Written by Adeleke Mainasara
Increasing investments in agricultural research for development (R4D) could bring the much-awaited agricultural transformation to Africa and help address the rising wave of youth unemployment and its attendant poverty, according to the President of the International Fund for Agricultural Development (IFAD), Dr Kanayo Nwanze.
Delivering a talk at the International Institute of Tropical Agriculture (IITA), Ibadan, Dr Nwanze said Africa and indeed Nigeria should not shy away from committing more resources to agricultural research and development if they really want to witness an African Green Revolution.
“Agric research is the cornerstone of development… it is the vehicle that conveys development and we must invest in it,” he said.
Dr Nwanze, who completed his visit to IITA on Wednesday, also supported calls for investments to rejuvenate research institutions such as IITA—a position earlier made by Nigeria’s former President Olusegun Obasanjo.
According to him, such investments will have a positive trickle down effect on the youths by way of generating improved technologies that could attract youths to agriculture and also build their capacities in solving both present and future challenges to food security.
Citing research studies, Dr Nwanze said that for every dollar invested in agricultural research, returns on investments were about US$9 in sub-Saharan Africa.
In 2003, African governments made a commitment to allocate at least 10 percent of national budgets to agriculture but not many have actually met the target. Consequently, low investments in agriculture places Africa in a disadvantaged position behind its Asian and Latin American counterparts in areas such as irrigation, fertilizer usage, and advanced seed technology. Despite its agrarian nature, Africa spends billions of dollars each year importing food, including 45 percent of its rice and 85 percent of its wheat.
Dr Nwanze in his lecture titled, “Rejuvenation: Investing in agriculture for the future of Nigeria and its young people,” said that Africa could turn around its ‘fortunes’ for the better by paying more attention to agriculture.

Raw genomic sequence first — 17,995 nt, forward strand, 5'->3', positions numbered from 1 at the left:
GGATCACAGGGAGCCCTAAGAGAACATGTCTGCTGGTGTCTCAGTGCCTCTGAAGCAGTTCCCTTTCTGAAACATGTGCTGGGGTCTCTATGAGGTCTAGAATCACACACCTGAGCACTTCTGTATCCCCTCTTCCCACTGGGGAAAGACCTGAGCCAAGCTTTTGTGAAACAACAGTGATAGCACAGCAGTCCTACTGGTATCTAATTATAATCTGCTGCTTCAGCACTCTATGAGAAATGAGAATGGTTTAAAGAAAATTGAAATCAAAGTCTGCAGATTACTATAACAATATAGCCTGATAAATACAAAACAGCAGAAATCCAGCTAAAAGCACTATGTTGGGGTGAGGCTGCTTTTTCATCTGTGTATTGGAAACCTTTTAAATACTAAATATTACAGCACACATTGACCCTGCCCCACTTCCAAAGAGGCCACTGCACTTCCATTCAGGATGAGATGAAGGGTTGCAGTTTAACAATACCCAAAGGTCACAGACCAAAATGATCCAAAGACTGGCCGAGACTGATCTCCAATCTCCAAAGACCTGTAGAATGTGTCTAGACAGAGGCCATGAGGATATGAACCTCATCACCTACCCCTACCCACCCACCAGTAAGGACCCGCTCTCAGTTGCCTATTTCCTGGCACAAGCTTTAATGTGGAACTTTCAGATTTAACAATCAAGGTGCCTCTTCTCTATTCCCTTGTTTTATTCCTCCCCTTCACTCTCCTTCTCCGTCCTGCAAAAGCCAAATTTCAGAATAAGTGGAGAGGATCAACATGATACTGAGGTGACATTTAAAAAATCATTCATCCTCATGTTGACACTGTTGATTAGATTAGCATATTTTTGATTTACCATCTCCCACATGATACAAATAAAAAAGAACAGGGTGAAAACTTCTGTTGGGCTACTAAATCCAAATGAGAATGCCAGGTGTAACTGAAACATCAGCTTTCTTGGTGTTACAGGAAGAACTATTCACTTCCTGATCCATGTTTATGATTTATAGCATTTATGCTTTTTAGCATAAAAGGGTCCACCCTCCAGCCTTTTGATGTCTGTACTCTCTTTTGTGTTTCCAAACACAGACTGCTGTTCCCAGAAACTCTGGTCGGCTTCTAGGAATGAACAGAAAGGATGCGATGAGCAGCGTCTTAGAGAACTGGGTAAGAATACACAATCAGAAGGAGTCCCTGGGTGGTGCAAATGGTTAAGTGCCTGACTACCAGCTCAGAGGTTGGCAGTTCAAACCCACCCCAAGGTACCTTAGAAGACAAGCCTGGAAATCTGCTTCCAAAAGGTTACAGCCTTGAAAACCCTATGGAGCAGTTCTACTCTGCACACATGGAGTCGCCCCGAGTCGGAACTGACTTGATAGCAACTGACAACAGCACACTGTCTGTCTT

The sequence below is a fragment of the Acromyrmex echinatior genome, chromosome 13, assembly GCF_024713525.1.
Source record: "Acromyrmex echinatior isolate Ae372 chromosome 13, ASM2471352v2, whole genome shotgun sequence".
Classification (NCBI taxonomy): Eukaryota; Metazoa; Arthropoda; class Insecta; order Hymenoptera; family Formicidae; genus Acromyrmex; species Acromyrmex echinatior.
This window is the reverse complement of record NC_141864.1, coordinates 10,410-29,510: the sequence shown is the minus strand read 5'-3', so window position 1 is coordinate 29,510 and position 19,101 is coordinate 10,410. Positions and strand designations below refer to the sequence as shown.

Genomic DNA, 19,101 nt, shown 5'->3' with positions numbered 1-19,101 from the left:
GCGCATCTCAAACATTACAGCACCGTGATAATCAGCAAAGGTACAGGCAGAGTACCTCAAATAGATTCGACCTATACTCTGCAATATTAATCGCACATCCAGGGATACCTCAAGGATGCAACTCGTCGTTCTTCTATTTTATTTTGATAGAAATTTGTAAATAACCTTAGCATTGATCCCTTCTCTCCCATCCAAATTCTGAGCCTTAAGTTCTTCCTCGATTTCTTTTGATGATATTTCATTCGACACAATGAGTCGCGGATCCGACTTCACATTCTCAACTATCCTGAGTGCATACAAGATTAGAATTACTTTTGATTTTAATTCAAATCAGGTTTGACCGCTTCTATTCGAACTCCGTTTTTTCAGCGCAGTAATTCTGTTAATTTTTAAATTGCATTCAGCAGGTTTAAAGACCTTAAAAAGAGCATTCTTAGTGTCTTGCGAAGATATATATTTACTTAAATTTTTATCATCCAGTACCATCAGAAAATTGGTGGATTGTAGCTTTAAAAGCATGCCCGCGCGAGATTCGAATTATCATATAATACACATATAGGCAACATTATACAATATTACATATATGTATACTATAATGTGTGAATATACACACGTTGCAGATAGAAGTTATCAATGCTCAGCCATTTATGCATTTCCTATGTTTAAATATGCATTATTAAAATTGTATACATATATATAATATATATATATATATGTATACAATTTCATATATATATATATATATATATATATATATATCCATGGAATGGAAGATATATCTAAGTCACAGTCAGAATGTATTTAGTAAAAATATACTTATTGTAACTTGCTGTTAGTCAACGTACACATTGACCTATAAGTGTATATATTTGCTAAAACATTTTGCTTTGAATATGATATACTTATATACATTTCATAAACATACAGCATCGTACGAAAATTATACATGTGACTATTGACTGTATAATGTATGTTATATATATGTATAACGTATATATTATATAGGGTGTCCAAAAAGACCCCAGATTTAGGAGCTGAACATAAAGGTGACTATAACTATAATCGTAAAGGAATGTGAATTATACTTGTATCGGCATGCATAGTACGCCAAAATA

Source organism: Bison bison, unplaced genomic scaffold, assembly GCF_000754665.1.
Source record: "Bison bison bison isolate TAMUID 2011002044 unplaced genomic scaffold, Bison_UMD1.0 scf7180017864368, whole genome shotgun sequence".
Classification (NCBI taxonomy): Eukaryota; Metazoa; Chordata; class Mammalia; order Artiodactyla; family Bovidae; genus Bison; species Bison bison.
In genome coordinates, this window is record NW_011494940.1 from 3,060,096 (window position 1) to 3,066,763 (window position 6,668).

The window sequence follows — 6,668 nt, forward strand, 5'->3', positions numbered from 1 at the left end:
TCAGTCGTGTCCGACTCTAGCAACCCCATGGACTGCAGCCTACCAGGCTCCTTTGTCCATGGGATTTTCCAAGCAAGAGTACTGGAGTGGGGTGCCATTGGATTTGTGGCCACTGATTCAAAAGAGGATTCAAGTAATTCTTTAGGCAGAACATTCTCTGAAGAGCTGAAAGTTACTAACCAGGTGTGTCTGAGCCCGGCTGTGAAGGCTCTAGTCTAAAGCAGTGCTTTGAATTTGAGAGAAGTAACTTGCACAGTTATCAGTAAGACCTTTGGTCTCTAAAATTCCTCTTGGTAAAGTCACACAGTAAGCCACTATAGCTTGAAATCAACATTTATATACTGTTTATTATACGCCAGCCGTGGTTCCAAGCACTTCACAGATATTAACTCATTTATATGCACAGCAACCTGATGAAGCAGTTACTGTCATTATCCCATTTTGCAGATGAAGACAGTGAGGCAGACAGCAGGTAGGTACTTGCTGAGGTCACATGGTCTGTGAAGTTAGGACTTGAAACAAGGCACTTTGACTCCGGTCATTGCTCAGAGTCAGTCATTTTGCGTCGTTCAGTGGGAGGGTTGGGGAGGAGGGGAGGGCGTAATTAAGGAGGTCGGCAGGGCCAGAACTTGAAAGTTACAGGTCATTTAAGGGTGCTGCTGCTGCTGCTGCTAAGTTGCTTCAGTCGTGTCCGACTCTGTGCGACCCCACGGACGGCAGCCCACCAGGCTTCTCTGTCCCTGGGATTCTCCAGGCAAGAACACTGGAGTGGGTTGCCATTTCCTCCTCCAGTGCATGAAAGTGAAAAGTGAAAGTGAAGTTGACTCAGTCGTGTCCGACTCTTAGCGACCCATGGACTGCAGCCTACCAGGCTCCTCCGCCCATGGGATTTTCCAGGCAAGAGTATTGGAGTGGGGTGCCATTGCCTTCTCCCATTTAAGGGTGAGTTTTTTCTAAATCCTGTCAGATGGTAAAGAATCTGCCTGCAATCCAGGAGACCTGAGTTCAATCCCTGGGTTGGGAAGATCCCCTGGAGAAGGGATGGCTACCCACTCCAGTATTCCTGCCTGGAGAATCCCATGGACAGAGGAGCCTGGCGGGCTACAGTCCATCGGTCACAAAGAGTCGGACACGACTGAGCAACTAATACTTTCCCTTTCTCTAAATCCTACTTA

“Our leaders need to know this. If we are thinking of investing in the future of our children, then we must think agriculture. The impact of Gross Domestic Product (GDP) by agriculture in any country is twice that of other sectors,” he explained.
Dr Nwanze, from Nigeria, who was part of those that led IITA’s work on the biocontrol of cassava mealybug in Africa in the early 1980s said that the success of the biocontrol program was able to save cassava—a staple to more than 200 million people in Africa. That is, every dollar invested in biocontrol research had saved one person in Africa.
He said the breakthrough in the biocontrol program also demonstrated the importance of agricultural research, stressing that even the Green Revolution in Asia was a product of agricultural research.
The IFAD president said that the growing population in Africa, which in the case of Nigeria will double by 2050, demanded more attention to agriculture.
“This is the only way to have regional stability, cohesion, peace, and development,” he said.
He commended IITA for its work on agricultural research, and pledged IFAD’s support in rejuvenating the Institute.
IITA Director General, Dr Nteranya Sanginga said that the growing youth population is both an opportunity and a ‘time bomb’ for Africa.
“They are an opportunity if we convert their energies to agricultural development but they could be a ‘time bomb’ if we fail to do so,” he explained.